Here's Figure 4.1:

Figure 4.1

And an excerpt from the Feynman Lectures on Physics Chapter 4.2:

A very simple weight-lifting is shown in Fig. 4-1. This machine lifts three units "strong". We place three units on one balance pan, and one unit on the other. However, in order to get it actually to work, we must lift a little weight off the left pan. On the other hand, we could lift a one-unit weight by lowering the three-unit weight, if we cheat a little by lifting a little weight off the other pan. Of course, we realize that with any actual lifting machine, we must add a little extra to get it to run.

It seems to me that Feynman is ascribing two different meanings to the verb "lift". One is getting the boxes in an upper position relative to the ground, and the other is removing weight from one of the pans of the machine (when "lift" is used in conjunction with "off").

Is my assessment correct?

  • 1
    Feynman's "we must lift a little weight" means "we must remove a little weight". Nov 22, 2020 at 14:43
  • So the word "lift" is used to describe two different physical actions in this paragraph, no? Nov 22, 2020 at 14:45
  • 1
    Yes, that's right. Feynman is trying to explain something in everyday language. Nov 22, 2020 at 14:46
  • Thanks, Weather. Your comments make for a perfectly legitimate answer - I would award it as the solution if you posted it. Nov 22, 2020 at 14:48
  • 1
    If you think that the writer uses the same word for "different physical actions", then you are missing that lift off is different from lift. Nov 22, 2020 at 14:53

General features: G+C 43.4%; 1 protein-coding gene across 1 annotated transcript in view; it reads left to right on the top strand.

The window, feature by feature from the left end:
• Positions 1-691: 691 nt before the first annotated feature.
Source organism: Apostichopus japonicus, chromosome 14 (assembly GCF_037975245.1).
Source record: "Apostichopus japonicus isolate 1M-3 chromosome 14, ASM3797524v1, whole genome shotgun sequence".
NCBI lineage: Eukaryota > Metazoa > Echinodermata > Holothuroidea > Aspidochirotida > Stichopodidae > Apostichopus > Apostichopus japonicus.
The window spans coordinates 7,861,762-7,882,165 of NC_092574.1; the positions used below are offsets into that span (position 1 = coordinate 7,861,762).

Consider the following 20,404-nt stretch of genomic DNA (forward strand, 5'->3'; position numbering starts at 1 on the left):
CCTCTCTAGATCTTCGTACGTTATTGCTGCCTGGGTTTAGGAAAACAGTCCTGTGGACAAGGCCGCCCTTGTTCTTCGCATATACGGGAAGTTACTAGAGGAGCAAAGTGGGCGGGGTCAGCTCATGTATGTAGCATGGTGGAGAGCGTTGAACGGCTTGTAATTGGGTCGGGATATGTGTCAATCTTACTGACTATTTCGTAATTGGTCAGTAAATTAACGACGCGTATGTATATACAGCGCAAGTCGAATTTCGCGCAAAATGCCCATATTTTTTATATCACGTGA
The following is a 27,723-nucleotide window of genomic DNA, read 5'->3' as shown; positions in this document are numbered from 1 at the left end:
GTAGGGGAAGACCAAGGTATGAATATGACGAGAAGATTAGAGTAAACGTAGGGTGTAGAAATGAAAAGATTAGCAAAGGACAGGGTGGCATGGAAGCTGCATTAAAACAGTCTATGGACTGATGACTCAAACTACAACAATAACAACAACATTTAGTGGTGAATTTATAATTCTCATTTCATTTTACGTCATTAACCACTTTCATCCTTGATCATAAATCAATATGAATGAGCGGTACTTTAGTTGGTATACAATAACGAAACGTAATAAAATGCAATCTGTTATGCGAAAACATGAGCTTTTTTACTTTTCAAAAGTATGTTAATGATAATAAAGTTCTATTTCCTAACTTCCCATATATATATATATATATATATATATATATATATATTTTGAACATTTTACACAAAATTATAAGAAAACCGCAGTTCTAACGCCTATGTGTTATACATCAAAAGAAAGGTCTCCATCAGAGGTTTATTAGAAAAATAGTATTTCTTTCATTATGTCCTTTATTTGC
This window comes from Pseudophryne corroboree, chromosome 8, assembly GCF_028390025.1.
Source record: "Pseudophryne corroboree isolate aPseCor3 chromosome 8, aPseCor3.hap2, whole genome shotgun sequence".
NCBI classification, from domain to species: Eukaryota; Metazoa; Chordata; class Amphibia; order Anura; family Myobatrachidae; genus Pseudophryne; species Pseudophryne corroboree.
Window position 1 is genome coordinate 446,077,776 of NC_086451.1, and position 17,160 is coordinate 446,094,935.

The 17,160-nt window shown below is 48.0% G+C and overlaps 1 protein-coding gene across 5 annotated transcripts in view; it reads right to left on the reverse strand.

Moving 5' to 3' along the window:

5 Answers 5


The Lexico dictionary shows two meanings for


1 Raise to a higher position or level.

2 Pick up and move to a different position.

It is unfortunate that Feynman has created confusion in OP when trying to explain something in everyday language.

As pointed out by @YosefBaskin, the author has used lift off, but it would have been clearer to say remove.

  • 1
    @YosefBaskin is correct, but Feynman's wording is still confusing. "lift" and "lift off" share a common denominator, that is, "lift". Nov 22, 2020 at 14:55
  • 2
    Personally, I don't find this text confusing. Furthermore, during the 20 years I've been editing The Feynman Lectures on Physics, through which I've received thousands of reports of actual or purported errata, no one has ever complained to me that this text is confusing. Nov 23, 2020 at 20:22
  • @MichaelA.Gottlieb not to you: but here the OP states he was confused. Nov 23, 2020 at 20:25
  • @WeatherVane. Yes, the OP was confused, but I was responding to what you wrote, that "Feynman has created confusion," with which I disagree. I don't think the text is confusing, and as previously mentioned, no one has complained to me about it. I think the OP is confused for other reasons. Nov 23, 2020 at 21:13
  • 1
    @MichaelA.Gottlieb this is splitting hairs, really, and is no reflection on your editing. If Feynman wrote (or spoke) those words, then they were his creation. Obviously he did not intend to cause confusion, but confusion there is, whether OP is the only confused person, or not. OP's comment links to other sources of confusion. Nov 23, 2020 at 21:35

The verb "to lift" is combined with "off" to form a phrasal verb meaning "to get off the ground" when talking of rockets or aircraft. This is not the verb in question, of course, and the particle (adverb) is not separable; here the basic meaning of "to lift" (Raise to a higher position or level (ref.) disappears because of the adverb "off" that has been added. (Remark: this is mentioned so as to provide an overview of how the particle "off" can be used with a verb or in connection with a verb.)